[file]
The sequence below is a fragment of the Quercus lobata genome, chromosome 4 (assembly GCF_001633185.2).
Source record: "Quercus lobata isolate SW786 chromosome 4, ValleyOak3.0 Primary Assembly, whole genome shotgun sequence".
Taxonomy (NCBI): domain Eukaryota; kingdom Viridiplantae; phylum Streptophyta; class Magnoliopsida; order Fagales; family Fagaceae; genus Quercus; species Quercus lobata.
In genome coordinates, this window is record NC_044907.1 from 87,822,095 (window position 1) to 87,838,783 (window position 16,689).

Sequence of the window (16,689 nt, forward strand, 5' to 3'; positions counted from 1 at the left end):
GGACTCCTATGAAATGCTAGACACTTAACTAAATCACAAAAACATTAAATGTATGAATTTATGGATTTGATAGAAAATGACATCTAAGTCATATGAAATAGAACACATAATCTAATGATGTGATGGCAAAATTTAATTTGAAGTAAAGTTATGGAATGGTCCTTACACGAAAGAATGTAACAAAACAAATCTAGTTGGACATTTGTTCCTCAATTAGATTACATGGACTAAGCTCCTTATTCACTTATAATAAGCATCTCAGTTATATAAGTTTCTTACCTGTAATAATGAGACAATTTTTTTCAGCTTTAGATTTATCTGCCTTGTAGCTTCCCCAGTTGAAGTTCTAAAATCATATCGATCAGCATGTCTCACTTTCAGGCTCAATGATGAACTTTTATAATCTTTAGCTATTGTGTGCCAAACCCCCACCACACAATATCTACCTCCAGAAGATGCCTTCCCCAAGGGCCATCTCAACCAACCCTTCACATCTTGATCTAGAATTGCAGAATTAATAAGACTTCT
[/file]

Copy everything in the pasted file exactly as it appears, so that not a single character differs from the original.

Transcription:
The sequence below is a fragment of the Quercus lobata genome, chromosome 4 (assembly GCF_001633185.2).
Source record: "Quercus lobata isolate SW786 chromosome 4, ValleyOak3.0 Primary Assembly, whole genome shotgun sequence".
Taxonomy (NCBI): domain Eukaryota; kingdom Viridiplantae; phylum Streptophyta; class Magnoliopsida; order Fagales; family Fagaceae; genus Quercus; species Quercus lobata.
In genome coordinates, this window is record NC_044907.1 from 87,822,095 (window position 1) to 87,838,783 (window position 16,689).

Sequence of the window (16,689 nt, forward strand, 5' to 3'; positions counted from 1 at the left end):
GGACTCCTATGAAATGCTAGACACTTAACTAAATCACAAAAACATTAAATGTATGAATTTATGGATTTGATAGAAAATGACATCTAAGTCATATGAAATAGAACACATAATCTAATGATGTGATGGCAAAATTTAATTTGAAGTAAAGTTATGGAATGGTCCTTACACGAAAGAATGTAACAAAACAAATCTAGTTGGACATTTGTTCCTCAATTAGATTACATGGACTAAGCTCCTTATTCACTTATAATAAGCATCTCAGTTATATAAGTTTCTTACCTGTAATAATGAGACAATTTTTTTCAGCTTTAGATTTATCTGCCTTGTAGCTTCCCCAGTTGAAGTTCTAAAATCATATCGATCAGCATGTCTCACTTTCAGGCTCAATGATGAACTTTTATAATCTTTAGCTATTGTGTGCCAAACCCCCACCACACAATATCTACCTCCAGAAGATGCCTTCCCCAAGGGCCATCTCAACCAACCCTTCACATCTTGATCTAGAATTGCAGAATTAATAAGACTTCT